The only question after the game was which Frank Layden would show up for the postgame interviews. Frank, the eminent psychologist and motivator? Frank, the stand-up comic? Frank, the NBA's lecturing father figure? Frank, the lay-back-and-have-fun-in-the-playoffs guy? Or all of the above?

In the moments following the Jazz's 113-100 loss to the L.A. Lakers Sunday, Layden's postgame program ranged from happy to sad to funny to mad and back to glad. He ripped Mel Turpin, his overpaid, overfed reserve center; he dressed down an L.A. reporter and, in the process, criticized the entire citizenry of L.A.; he praised the play of Kareem Abdul-Jabbar; he delivered a warning to the NBA office about the league's rough play; he chewed out Hot Rod Hundley for interviewing the other guys; oh, and he said - he actually said - he was just glad to be here. And all the while he swore like a sailor."You never know which Frank is going to show up," said one veteran sports writer.

"I stopped trying to figure him out a long time ago," said another writer.

The L.A. series has been one big stage for Layden. Let's see, after Game 1 he virtually conceded defeat. Game 2 was followed by charges of illegal defenses (he actually beat Laker Coach Pat Riley to the punch). He also told the L.A. media that, seeing how he had "upset the Salt Lake media" with his post-Game 1 comments, he had better tone down his humor. Following Game 3 and another Jazz win, Layden still insisted the Lakers would win.

Despite his vow to tone down his act, Layden couldn't resist during Sunday's game, not with a national TV audience and a packed house looking on. At one point, he got downright silly. With the Jazz trailing 78-76 late in the third quarter, Layden was just walking away from Riley at midcourt when he stopped in front of the scorer's table and, with great ceremony, ran a comb through his hair, obviously mocking Riley's slicked 'do. Riley took it in fun, smiling and then laughing at Layden, who obliged by taking a bow. But by the end of the quarter, Riley was still smiling, Layden was not. The Lakers were up 84-76.

Layden seemed all business when he opened his postgame press conference with a couple of perfunctory comments in the interview room. "And now, if you have no other questions, I bid you farewell because I have to go eat my spaghetti across the street . . . All right, I'm not supposed to kid. I'm sorry. I'm wracked over this loss."

And then the real show began. An L.A. reporter and a Utah reporter were both trying to ask questions when Layden turned on the L.A. writer: "Excuse me, the other guy's asking a question . . . I take care of my guys first because he's from here." When Layden appeared to be winding down a short time later, the L.A. reporter tried again, but the coach cut him off. "He's (the Utah reporter) not finished yet," said Layden. "Will you please. You guys in L.A. don't have any manners. This guy's from Provo."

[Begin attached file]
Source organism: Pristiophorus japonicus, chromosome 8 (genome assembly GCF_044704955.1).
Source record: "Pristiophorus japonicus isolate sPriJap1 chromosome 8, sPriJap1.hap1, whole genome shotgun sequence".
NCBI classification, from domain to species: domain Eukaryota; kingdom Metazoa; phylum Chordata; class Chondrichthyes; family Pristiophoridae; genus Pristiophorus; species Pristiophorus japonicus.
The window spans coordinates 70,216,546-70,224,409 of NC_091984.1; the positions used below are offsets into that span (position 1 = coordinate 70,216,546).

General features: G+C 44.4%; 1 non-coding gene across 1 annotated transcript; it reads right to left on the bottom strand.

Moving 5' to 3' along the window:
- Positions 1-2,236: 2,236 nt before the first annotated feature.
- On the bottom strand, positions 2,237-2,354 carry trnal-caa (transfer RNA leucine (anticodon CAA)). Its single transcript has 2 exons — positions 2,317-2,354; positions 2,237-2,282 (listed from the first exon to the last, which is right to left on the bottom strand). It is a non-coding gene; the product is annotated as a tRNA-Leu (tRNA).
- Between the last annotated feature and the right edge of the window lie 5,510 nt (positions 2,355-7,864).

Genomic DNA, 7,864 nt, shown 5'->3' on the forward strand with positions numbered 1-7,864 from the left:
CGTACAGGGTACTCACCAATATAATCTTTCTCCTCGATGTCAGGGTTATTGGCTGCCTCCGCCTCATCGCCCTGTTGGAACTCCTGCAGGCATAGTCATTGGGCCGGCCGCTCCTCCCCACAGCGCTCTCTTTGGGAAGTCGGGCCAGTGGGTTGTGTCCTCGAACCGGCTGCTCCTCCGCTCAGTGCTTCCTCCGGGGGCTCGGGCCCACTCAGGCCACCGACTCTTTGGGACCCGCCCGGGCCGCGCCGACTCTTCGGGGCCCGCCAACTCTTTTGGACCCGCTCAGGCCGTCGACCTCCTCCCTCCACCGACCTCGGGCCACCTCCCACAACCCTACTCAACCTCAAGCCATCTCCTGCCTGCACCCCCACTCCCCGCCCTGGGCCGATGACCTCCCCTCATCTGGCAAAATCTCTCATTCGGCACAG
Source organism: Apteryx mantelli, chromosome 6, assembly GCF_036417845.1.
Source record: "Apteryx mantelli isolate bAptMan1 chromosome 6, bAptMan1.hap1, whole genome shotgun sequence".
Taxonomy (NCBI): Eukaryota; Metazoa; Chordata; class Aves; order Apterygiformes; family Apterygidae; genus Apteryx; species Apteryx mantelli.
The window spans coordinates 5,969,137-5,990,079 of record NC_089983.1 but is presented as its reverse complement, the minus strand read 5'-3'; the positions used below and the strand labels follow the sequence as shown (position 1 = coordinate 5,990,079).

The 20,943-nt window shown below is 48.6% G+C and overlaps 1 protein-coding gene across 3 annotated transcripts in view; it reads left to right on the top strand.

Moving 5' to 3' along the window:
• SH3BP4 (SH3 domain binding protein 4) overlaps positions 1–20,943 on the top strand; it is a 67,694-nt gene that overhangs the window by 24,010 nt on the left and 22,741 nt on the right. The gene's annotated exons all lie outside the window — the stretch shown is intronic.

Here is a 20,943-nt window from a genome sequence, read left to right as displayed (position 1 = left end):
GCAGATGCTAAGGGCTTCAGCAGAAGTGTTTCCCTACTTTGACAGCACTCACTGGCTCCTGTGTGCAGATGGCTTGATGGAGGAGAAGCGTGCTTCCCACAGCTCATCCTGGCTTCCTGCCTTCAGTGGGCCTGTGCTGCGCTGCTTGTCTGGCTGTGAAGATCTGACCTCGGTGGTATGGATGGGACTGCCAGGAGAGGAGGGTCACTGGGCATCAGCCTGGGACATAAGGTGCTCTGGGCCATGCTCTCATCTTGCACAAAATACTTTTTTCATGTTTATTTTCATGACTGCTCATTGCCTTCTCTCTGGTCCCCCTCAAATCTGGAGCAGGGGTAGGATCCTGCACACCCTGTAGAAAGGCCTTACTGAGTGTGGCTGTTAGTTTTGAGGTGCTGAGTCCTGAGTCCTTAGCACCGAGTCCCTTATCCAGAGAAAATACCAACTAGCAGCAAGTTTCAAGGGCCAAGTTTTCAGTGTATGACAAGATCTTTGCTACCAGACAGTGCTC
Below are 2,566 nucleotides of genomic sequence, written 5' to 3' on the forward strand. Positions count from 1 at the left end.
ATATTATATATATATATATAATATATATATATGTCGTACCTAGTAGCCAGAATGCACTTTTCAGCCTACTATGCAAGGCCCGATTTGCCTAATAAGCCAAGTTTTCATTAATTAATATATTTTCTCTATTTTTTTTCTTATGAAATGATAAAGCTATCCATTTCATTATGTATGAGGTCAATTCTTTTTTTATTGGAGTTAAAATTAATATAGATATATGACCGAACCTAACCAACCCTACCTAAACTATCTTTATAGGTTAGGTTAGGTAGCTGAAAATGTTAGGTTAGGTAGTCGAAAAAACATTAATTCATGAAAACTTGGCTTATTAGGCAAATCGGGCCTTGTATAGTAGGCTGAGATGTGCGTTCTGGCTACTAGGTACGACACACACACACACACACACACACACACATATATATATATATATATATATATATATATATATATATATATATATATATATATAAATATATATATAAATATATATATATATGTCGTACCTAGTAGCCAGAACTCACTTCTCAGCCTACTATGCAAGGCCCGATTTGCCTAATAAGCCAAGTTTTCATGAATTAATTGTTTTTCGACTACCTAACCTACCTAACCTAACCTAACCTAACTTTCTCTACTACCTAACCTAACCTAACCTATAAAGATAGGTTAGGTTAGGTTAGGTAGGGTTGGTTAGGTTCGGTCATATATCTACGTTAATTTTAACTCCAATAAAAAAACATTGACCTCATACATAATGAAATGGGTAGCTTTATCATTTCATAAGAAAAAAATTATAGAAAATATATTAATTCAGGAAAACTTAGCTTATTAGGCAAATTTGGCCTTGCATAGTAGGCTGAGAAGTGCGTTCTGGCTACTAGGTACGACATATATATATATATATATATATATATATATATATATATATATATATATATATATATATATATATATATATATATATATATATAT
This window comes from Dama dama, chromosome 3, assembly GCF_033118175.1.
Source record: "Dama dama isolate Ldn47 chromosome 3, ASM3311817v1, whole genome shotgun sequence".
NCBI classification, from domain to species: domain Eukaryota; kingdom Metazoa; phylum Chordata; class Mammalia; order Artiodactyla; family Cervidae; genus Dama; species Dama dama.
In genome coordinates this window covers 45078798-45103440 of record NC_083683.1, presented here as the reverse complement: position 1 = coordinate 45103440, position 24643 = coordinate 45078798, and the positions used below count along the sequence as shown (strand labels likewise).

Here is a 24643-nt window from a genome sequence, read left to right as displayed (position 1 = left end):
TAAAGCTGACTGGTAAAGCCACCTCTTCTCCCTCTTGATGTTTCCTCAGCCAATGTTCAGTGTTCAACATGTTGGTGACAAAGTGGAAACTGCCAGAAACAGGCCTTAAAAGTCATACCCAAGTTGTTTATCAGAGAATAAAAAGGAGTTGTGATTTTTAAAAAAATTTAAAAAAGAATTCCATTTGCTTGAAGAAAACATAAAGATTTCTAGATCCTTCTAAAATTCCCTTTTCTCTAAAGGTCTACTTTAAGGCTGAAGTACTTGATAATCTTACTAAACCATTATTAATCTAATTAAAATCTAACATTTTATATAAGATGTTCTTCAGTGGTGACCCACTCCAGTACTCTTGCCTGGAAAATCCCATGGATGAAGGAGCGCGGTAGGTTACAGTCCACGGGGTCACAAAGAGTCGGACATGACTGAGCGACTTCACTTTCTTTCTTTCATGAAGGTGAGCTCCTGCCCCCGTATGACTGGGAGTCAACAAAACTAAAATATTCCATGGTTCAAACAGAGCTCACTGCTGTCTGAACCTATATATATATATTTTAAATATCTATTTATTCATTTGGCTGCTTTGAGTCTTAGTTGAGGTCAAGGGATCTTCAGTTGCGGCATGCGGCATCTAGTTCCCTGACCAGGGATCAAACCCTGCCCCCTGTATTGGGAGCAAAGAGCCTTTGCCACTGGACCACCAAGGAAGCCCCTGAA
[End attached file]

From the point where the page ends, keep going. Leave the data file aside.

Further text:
This is the same Layden who, earlier in the week, praised the L.A. reporters until they blushed.

Moments later, Layden turned on Turpin, whose play in the playoffs (a one-point average) is fairly indefensible. On Sunday, Turpin played all of five minutes, producing no points and three boards. "When we put Turpin in he was like a fifth t-- on a bull," he said. "He was as useless as that. Bleep, he only makes a million dollars a year, why should he go out and play?"

Realizing he had said numerous major-league four-letter words, Layden said to a TV cameraman, "You gonna show this on KSL tonight? . . . Channel four will show dirty words."

Layden's mood was still light as he looked ahead to the Jazz's next game, Tuesday night. "I've got all sorts of things to worry about," he said. "The menus, swimming in the ocean . . . and there's no baseball game. I called Tommy Lasorda and he's going to try to have one."

And then Layden was serious again. "There is too much rough play in the NBA," he said, and then cited the Jazz for pushing Magic Johnson into the standard and L.A.'s A.C. Green for knocking down Karl Malone and Mark Eaton. "Years ago we used to tell our players `Let Dr. J dunk the ball (presumably on a sure-thing breakaway play), that's what people pay to see.' Now they tackle the guy."

Layden then left the interview room and returned to the Jazz locker room, but he wasn't finished yet. En route, he spied Hundley, the Jazz's long-time TV/radio play-by-play man. Earlier, while walking to the interview room, Layden had seen Hundley interviewing Green and now he had something to say about it. "I don't want any of their guys on (the show)!" he shouted at Hundley, who explained that he had tried to get another Laker but Green showed up unexpectedly. All this despite the fact that it is a long-held tradition for the Jazz to interview a player from the winning team.

Layden disappeared into the Jazz training room and, after apparently gathering himself for a couple of minutes, reappeared. This time he calmly answered questions for reporters. No one's sure if he ever got his pasta.

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